World-building takes center stage in this book. The author clearly tried to put across the idea of a dying world. It's debatable if they succeeded or not. Yes, you get reminded about the world war, the pandemic, and climate change. Yes, the Doomsday Clock is nearing midnight (you're reminded of this multiple times). It just feels like something's... missing. It's hard to put our finger on it. We faced this problem early in the year with Left Alive. Maybe we're just desensitized to disaster stories. We've read so many, and many of them are incredibly similar.
Compare this to The Last Keeper of the Light in which the world was an absolute wasteland in which people scavenged for food (including rats and bugs) and formed violent tribal groups which fought, mutilated, and massacred each other... this book never quite gets that gritty. Yes, the government stinks and is definitely hiding something, but it just doesn't have the same oppressive feel that something like Hunger Games or 1984 had. It never seems so dire or so harsh.
Even the concept of Capsule, probably the most important plot device in the background of this story, is a lot like plot devices in other sci-fi/dystopia stories like THAW by AC Kabukuru or the concept of “SEEDS” in Trigun.
The character-centered part of the story involves Sam's involvement in the military academy, Verdi. Now, this aspect of the story really reminded us of Academy Bound by JC Maestro, a book we called “Hogwarts in space.” A lot of this book focuses on Sam learning as a kind of space marine or pilot and associating with others academy, namely Tamara and Hector. There's even a director of operations character named Gage (Dr. Stephen Gage) who fills the same leadership role that the Gage in Academy Bound does.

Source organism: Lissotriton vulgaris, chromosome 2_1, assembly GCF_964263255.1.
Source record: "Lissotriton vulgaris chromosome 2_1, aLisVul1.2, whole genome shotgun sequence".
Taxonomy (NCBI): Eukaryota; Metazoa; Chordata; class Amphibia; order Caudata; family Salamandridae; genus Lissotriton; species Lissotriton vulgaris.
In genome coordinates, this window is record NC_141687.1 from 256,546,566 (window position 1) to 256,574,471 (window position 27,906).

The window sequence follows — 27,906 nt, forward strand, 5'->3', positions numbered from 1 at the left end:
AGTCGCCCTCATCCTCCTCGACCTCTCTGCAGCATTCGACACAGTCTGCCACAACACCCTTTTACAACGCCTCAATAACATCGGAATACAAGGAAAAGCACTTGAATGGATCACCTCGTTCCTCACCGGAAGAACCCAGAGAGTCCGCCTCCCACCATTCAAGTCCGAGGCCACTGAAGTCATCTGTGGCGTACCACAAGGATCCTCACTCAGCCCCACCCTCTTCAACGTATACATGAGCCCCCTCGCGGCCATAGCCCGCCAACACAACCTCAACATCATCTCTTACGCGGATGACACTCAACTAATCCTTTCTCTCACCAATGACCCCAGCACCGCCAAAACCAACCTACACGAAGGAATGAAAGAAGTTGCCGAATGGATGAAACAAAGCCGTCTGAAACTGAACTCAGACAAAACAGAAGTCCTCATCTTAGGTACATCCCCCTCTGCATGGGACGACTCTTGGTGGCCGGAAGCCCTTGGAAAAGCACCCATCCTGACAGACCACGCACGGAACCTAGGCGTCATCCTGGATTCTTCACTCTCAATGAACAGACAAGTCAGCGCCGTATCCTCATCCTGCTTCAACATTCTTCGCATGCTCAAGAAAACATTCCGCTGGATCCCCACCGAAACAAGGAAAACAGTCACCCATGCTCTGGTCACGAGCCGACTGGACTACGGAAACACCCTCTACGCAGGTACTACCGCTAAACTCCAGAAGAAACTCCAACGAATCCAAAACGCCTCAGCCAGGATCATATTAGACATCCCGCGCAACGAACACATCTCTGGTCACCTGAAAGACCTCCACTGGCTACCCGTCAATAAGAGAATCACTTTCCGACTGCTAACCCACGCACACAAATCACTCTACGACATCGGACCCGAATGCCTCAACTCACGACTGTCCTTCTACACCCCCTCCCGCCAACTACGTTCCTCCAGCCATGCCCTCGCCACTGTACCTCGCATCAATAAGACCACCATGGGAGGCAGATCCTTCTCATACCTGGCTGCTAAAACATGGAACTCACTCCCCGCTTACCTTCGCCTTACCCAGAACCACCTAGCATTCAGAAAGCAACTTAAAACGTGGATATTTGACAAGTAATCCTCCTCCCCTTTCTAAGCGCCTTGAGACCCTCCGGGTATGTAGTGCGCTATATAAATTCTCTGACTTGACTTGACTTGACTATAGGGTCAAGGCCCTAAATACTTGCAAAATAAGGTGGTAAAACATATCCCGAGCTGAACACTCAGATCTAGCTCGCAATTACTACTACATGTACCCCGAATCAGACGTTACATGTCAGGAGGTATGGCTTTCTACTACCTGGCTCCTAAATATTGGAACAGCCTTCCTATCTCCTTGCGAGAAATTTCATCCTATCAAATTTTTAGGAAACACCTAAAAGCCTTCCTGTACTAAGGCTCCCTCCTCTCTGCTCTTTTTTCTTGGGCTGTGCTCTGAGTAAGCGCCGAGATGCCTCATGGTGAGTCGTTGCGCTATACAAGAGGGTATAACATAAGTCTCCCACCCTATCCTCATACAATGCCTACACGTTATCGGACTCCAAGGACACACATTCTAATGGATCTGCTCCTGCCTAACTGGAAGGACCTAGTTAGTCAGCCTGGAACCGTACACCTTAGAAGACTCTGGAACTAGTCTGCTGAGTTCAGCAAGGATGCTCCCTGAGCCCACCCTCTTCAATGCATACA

As mentioned before, Sam is special because he is said to be the human being who has transversed the obstacle known as “The Tunnel” the most number of times and lived to tell the tale. His movements through the tunnel are evaluated to be unlike anyone else in history. So, he is given special responsibilities and a leadership position, something which causes some tension between him and Tamara—a brainiac and workaholic who feels she deserves the promotion just as much as Sam (if not more). However, they develop a friendship that forms the heart of the book.
Sam and Tamara are, ultimately, good people who you want to root for. They're good people who are rough around the edges. What more could you ask for in a protagonist? They're solid for their function. Now, do they have the same chemistry that Glenn and Maya had in Fifty-Three Tuesdays? No. But they're sufficient, and the chemistry is clear and comprehensible.
This book seems a bit slow until a crisis involving freak tornadoes sweeps up the convoy of lead characters. The idea is puts forward that a weather-based weapon is being used by some sort of insurgency. It reminded us of the time Cobra employed the Weather Dominator in GI Joe. Anyway, a lot of mystery surrounds this apparent attack and the weapon used during it...
Who employed this weather-based weapon and why? What is the government hiding? Will humanity find a way to survive the apocalypse? And who will Tamara ultimately choose to give her heart to?